Tom: "Yes, and you could use it for services, and set up a new shrine for the bones of Saint Adolphus."
Philip: "Indeed." Philip was really excited now. "I had been thinking it would be decades before we could have a new church..."
John has attached the following images:
  • IMG_8398.jpg
  • IMG_8399.jpg

erasmus

Intermediate

  • "erasmus" is male

Posts: 189

Date of registration: Apr 12th 2008

Occupation: System Architekt

  • Send private message

17

Sunday, March 8th 2009, 2:29pm

RE: The East End

Hi John,

Clean build so far.

I'm particularly interested to see how you are going to make the rear chapels fit to the apse. I recall from my cathedral build that making these curved shapes fit required quite some dry fitting.

Cheers,

Bruno
Infinite Diversity in Infinite Combinations

Ricleite

Professional

  • "Ricleite" is male

Posts: 1,044

Date of registration: Jan 24th 2006

  • Send private message

18

Monday, March 9th 2009, 2:39pm

@ erasmus - I bet John will use card templates :D
Right, John? ;)

John

Master

  • "John" is male
  • "John" started this thread

Posts: 2,681

Date of registration: Oct 4th 2005

Occupation: retired school teacher

  • Send private message

19

Wednesday, March 11th 2009, 8:10pm

A Handy Reference

Hi Ricardo,
You are right. Templates are so helpful in keeping complicated assemblies under control. If I write a book about card modelling, templates will be chapter one.

Hi Bruno,
Yes, the apse will be a good challenge.

Hello All,
Bruno sent me a most useful internet reference tool (Wikipedia) for those who would like to look up cathedral terminology. There are hot links that will take you to fine photographic examples of the glossary entries. When you open it up you will see a plan view of a cruciform church. Diagram Number 9 (yellow region) is where we will soon be with this thread construction.

Thanks Bruno.

Here it is:

http://en.wikipedia.org/wiki/Cathedral_diagram

This post has been edited 1 times, last edit by "John" (Jul 19th 2009, 12:35pm)


John

Master

  • "John" is male
  • "John" started this thread

Posts: 2,681

Date of registration: Oct 4th 2005

Occupation: retired school teacher

  • Send private message

20

Wednesday, March 11th 2009, 8:14pm

The South Transept/Aisle

The south transept and the bit of aisle tucked in behind it has been built.
John has attached the following images:
  • IMG_8409.jpg
  • IMG_8407.jpg
  • IMG_8406.jpg
  • IMG_8405.jpg

This post has been edited 2 times, last edit by "John" (Mar 11th 2009, 8:18pm)


  • "eskatee" is male
  • "eskatee" has been banned

Posts: 2,888

Date of registration: Mar 12th 2005

  • Send private message

21

Wednesday, March 11th 2009, 11:12pm

RE: The South Transept/Aisle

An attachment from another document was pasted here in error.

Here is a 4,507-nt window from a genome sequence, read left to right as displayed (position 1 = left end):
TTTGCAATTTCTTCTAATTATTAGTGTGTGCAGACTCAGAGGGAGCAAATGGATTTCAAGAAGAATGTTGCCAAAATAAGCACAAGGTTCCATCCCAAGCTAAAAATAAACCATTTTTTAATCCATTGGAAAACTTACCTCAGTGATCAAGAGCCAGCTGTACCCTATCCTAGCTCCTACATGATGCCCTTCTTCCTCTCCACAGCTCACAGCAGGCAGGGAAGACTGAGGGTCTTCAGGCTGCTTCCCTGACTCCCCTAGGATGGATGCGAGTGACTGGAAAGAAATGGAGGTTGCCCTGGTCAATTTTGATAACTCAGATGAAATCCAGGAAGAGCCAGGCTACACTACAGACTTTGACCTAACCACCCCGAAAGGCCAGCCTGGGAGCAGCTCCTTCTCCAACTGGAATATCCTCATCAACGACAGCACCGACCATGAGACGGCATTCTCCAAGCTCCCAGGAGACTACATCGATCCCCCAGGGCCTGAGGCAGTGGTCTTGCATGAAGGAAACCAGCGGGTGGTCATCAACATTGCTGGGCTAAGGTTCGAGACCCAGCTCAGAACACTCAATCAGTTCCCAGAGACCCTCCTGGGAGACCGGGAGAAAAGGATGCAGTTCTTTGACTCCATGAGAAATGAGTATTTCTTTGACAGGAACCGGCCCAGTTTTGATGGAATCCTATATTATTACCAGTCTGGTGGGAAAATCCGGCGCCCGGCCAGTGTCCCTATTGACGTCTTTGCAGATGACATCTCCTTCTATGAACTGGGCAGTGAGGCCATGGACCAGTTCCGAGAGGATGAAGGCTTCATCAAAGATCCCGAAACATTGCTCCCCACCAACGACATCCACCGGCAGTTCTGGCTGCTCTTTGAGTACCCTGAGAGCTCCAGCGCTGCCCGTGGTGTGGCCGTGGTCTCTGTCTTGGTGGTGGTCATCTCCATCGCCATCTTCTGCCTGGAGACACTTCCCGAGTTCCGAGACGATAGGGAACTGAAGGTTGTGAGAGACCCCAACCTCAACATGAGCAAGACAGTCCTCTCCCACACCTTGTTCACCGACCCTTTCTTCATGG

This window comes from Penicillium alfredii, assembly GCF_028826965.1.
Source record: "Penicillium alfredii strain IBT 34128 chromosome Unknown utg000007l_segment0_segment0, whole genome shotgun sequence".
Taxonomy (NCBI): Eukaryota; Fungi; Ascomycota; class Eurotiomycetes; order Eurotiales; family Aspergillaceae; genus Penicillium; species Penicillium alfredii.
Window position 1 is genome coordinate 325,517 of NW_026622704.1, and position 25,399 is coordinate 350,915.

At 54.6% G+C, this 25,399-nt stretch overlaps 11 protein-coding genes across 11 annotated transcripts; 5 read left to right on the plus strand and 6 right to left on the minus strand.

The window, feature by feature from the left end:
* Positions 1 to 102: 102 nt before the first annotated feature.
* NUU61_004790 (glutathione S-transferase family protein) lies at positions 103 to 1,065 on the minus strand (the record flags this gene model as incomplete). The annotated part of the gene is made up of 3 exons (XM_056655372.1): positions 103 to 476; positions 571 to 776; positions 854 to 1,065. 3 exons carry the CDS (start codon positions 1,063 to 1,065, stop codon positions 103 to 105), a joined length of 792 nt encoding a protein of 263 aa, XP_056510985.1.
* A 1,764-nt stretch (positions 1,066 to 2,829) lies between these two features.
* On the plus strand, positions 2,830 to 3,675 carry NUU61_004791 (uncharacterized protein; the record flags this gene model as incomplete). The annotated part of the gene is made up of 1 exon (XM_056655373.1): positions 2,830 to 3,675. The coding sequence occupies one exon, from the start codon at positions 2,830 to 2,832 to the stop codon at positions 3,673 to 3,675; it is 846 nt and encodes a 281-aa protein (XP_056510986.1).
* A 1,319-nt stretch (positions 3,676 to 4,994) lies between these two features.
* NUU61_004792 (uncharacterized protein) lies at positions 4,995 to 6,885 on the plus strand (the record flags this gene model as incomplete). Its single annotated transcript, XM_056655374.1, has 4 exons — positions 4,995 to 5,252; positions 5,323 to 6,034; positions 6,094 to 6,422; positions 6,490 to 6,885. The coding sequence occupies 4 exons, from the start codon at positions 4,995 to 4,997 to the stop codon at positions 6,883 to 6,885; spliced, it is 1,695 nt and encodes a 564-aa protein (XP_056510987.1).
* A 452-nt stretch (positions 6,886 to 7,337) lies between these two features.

Hoi John,

You can find the sound of two of the organs from the St.-Laurenskerk and many other organs here on radio recordings from the past:

http://orgelconcerten.ncrv.nl/ncrv?nav=jlvbuCsHtGAkBbC

This is the sound when the main was very new. Marcussen organs, when they grow older and older will get an even more cultivated sound,

groetjes,
Gert

P.S. kies orgel = Choose organ

go to Marcussen-orgels

The first choice is the transept- organ from 1959, you can choose out of three concerts [1959, 1992, 1996]

The second is the main organ, mentioned above
Kartonbau.de dein Forum!
Kartonbau.de It's Yours!
Kartonbau.de Jouw Forum!

John

Master

  • "John" is male
  • "John" started this thread

Posts: 2,681

Date of registration: Oct 4th 2005

Occupation: retired school teacher

  • Send private message

22

Thursday, March 12th 2009, 2:02pm

The Organ

Oh Gert,

Thank you! Do you know what I'd really love to hear on these organs at Laurenskerk? Taccata and fugue in D minor. Can't you just hear the transept and choir organs speaking to each other in the opening bars and then the main organ coming in with that one, deep, resonating note at the bottom? Wow!

John

John

Master

  • "John" is male
  • "John" started this thread

Posts: 2,681

Date of registration: Oct 4th 2005

Occupation: retired school teacher

  • Send private message

23

Thursday, March 12th 2009, 2:17pm

The Ambulatory

Now, as I listen to organ music, we begin the ambulatory. I love this word. It is derived from the word amble, which means to walk or move at a slow, relaxed pace. And that's exactly what people did in an ambulatory. It was not only a way of passing around behind the apse of the cathedral so as to not disturb services in progress, it provided a pathway to slowly walk around the east end of the church and visit the apsidal chapels.